Actually, quite a bit. Both chains have proved remarkably adept at selling themselves, without relying on television ads, as “local” and “close to home.” Their durability in rough economic times testifies to their ability to market not just a brand, but a way of life. Both chains also have a knack for popping up in their customers’ favorite vacation spots. There are Cracker Barrels in the family oases of Branson, Mo., and Pigeon Forge, Tenn., but no Whole Foods nearby. Whole Foods glimmers in elite spa and ski destinations such Maui, Hawaii, and Park City, Utah, while Cracker Barrel usually shuns beaches and bunny slopes.
True to the leanings of its constituents, Cracker Barrel’s political giving tilts conservative. In the 2010 elections, recipients of its corporate PAC contributions were a who’s who of Republican candidates, including tea party luminaries such as Sens. Rand Paul (Ky.), Marco Rubio (Fla.) and Pat Toomey (Pa.). Nine House Democrats received smaller contributions; all ranked among the most conservative Democrats in Congress and voted against health-care reform.
Whole Foods’ politics are more difficult to discern. In August, company Co-President Walter Robb joined dozens of other corporate chiefs in signing a pledge to abstain from political contributions until lawmakers “stop the partisan gridlock in Washington.” But the libertarian views of iconoclastic Whole Foods founder and chief executive John Mackey, who swears by yoga and Ayn Rand, cast a long shadow.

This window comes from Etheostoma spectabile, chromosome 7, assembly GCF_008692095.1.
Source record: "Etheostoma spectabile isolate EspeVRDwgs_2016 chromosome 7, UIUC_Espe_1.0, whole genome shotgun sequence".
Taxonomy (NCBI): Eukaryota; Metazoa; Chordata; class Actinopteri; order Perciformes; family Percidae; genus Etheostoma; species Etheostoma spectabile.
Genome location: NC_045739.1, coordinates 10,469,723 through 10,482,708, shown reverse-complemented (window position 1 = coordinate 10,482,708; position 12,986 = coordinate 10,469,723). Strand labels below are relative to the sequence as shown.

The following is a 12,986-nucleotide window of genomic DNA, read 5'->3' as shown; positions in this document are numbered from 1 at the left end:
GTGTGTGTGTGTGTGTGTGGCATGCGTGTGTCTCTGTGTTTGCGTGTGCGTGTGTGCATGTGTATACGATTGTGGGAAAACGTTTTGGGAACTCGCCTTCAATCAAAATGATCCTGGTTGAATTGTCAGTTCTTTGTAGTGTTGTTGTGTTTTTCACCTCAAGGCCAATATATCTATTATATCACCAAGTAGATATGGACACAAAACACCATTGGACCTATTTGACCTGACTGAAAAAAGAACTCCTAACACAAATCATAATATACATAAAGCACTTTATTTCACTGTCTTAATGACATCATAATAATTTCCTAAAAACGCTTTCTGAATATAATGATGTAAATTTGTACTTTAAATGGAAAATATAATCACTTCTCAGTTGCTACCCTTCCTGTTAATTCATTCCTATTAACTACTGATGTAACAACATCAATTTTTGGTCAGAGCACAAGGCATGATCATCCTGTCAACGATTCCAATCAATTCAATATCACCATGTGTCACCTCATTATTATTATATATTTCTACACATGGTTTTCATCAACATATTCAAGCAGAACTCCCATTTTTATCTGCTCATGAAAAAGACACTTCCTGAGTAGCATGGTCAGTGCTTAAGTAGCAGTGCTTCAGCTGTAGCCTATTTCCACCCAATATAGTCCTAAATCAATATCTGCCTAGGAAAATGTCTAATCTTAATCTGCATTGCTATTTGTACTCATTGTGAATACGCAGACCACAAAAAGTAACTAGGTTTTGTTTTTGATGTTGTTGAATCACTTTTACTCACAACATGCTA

In August 2009, Mackey picked a fight with the left on the op-ed page of the Wall Street Journal, where he lambasted health-care reform and offered “The Whole Foods Alternative to Obamacare.” In retaliation, the United Food and Commercial Workers encouraged a boycott of the non-union grocery, and the St. Louis Tea Party Coalition launched a Whole Foods “buycott” to express support for Mackey.
Still, Whole Foods means “liberal elite” in the minds of many. In 2007, Obama undermined his campaign’s efforts to move beyond his professorial image when he asked an Iowa farm crowd: “Anybody gone into Whole Foods lately and see what they charge for arugula?” Iowa didn’t have a Whole Foods — yet.
The political divide between Whole Foods shoppers and Cracker Barrel patrons doesn’t mean that either side is above poaching from the other. Glen Bolger, a founding partner of Public Opinion Strategies — a leading Republican polling firm whose Alexandria headquarters is less than a mile from a Whole Foods where he shops — knows that its constituency is vital.
“I’m not concerned about Republicans winning Whole Foods counties,” Bolger says. “I’m concerned about holding losses down.”